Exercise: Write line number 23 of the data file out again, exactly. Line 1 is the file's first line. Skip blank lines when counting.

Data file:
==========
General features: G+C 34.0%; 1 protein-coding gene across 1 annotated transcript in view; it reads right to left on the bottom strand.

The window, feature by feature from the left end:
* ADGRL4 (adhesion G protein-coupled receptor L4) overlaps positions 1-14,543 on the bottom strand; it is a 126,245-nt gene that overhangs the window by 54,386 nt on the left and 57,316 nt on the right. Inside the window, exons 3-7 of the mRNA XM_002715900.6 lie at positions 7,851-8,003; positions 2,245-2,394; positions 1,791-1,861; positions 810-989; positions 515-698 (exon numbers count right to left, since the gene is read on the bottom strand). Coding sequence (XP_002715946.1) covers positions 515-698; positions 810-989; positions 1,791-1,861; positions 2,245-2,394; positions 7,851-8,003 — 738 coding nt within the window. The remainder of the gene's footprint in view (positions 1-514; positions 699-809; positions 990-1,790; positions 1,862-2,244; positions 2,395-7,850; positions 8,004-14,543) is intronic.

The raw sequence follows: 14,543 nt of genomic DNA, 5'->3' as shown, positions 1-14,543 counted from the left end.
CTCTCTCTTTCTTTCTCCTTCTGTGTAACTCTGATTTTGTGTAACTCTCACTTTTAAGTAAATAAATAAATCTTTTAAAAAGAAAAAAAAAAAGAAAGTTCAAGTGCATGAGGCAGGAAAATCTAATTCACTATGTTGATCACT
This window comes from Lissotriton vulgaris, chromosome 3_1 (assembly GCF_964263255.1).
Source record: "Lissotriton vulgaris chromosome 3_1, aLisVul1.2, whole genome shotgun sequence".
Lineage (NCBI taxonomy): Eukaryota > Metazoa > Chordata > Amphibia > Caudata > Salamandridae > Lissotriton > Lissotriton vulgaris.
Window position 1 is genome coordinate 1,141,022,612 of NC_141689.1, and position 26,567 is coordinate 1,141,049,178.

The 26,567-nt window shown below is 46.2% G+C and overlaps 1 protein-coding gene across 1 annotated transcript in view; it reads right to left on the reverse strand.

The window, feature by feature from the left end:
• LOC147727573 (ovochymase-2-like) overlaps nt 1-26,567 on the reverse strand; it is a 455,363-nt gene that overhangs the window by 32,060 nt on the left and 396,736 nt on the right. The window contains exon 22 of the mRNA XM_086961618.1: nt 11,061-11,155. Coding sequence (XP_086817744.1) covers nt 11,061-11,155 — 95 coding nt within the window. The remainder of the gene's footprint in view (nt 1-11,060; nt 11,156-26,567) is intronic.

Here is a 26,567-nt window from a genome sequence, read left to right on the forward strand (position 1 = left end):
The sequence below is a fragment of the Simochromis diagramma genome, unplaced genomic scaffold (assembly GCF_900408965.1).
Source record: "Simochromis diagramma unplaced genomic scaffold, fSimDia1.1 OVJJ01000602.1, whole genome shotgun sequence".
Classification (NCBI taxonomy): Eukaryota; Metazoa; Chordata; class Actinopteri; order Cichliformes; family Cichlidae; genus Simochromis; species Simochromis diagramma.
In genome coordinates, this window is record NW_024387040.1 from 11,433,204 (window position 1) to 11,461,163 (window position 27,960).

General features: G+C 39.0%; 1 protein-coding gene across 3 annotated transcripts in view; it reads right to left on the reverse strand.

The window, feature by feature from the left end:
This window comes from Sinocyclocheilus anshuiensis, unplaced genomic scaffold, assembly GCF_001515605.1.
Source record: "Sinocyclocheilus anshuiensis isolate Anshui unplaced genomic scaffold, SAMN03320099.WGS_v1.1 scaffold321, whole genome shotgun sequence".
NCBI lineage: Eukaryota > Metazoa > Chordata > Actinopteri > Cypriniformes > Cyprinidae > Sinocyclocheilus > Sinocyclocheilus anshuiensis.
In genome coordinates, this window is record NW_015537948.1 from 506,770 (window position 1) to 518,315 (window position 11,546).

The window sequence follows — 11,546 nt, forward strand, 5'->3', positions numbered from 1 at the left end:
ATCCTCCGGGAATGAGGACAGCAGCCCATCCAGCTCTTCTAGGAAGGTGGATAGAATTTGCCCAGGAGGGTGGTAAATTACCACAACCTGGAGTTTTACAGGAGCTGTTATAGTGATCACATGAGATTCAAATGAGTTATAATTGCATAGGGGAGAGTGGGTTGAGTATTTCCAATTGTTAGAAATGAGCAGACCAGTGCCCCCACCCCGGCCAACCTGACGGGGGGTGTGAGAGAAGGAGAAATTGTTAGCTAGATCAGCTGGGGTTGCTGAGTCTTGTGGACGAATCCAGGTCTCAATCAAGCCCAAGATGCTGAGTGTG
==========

In genome coordinates, this window is record NW_015537948.1 from 506,770 (window position 1) to 518,315 (window position 11,546).